Why I am moving to Africa
In a few weeks I’ll be taking a one-way flight to Rwanda to see what happens.
I’ve left my job, given up my flat and will be landing in a continent I have been to only once, when I was 11 years old.
The people I’ve spoken to have, understandably, had some questions about such a decision, and so I thought I would get down in words the recurring themes that come out when I tell them.
How did this all come about?
Often preceded by the first response/ question of “You’re doing what?!”
Well, living abroad is something I’ve always said I want to do, and I guess now is the time to follow up on it.
Here’s how the story goes:
I was taking a “flight mode weekend”, walking/ wild camping in Surrey with no other stimulation than the nature around me and the occasional village high street. In a situation where the majority of time is spent alone with your thoughts, I essentially cleared a backlog of lots of random musings I’d had filed away in order to keep myself entertained. After answering which five ingredients I’d survive on for the rest of my life, and what I’d do if I had to do an art exhibition, another thought fluttered by:
Why don’t I move to Africa?
This is going to be easy I thought, and began trying to dismantle the proposition. After an hour more walking through the forest though, I was really struggling to establish whether I had any inextricable ties to my current life in London which could prevent me moving to the continent of Africa. The seed was planted.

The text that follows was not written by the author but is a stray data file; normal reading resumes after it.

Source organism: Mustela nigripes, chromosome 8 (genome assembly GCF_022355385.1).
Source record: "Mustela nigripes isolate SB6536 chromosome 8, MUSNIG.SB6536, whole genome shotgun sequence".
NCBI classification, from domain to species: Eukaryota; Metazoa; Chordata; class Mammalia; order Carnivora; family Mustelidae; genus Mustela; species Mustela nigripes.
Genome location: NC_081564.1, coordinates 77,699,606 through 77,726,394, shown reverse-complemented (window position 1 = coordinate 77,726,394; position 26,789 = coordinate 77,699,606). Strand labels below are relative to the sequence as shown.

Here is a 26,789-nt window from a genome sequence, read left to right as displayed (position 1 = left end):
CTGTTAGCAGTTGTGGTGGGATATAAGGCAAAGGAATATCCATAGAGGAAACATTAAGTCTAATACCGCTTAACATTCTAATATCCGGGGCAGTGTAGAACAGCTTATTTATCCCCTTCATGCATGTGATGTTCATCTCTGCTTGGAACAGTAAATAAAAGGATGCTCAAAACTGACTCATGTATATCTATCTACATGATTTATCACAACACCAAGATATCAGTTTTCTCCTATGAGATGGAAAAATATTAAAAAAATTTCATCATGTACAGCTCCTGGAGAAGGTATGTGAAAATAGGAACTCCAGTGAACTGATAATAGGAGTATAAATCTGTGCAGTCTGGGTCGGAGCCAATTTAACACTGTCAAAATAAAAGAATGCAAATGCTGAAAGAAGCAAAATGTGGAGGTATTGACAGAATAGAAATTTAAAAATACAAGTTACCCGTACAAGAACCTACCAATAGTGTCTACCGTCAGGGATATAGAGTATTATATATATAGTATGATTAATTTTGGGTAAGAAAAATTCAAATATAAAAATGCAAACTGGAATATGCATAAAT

Over the next week I thought about it some more in my vacant moments and an interesting thing happened: I moved on from asking reasons to not go, to imagining why I should go. Everything was full of uncertainty and intrigue and yet, whilst based on scant hard evidence, it all became quite exciting…
Keeping the reader engaged
I sometimes think what would it be like to read my autobiography in years to come. Would a reader of your life find it compelling, or lose interest part way through?
Imagining myself putting words on a page for the “Early 20s” chapter of my book made me question whether the reader might find it laborious to keep going. Whilst some readers might enjoy hearing about someone who enjoys work, lives in the same flat, and sees his friends often, I felt that if this was stretched across an entire book, it might get a little repetitive.
So I viewed this idea of moving to Africa as an opportunity to spice up the plot a bit and change things around. I suppose you could say that part of my decision to leave the comfort of my current life is to give a hypothetical reader of Sam Floy: The Autobiography a bit of a cliff hanger after the 25th birthday to see what happens next.
The next question that often gets asked is: Why Africa?
It’s true, I could probably shake up my life sufficiently if I moved to New York, or Shanghai, or Berlin. My general feeling though is that there is less opportunity there.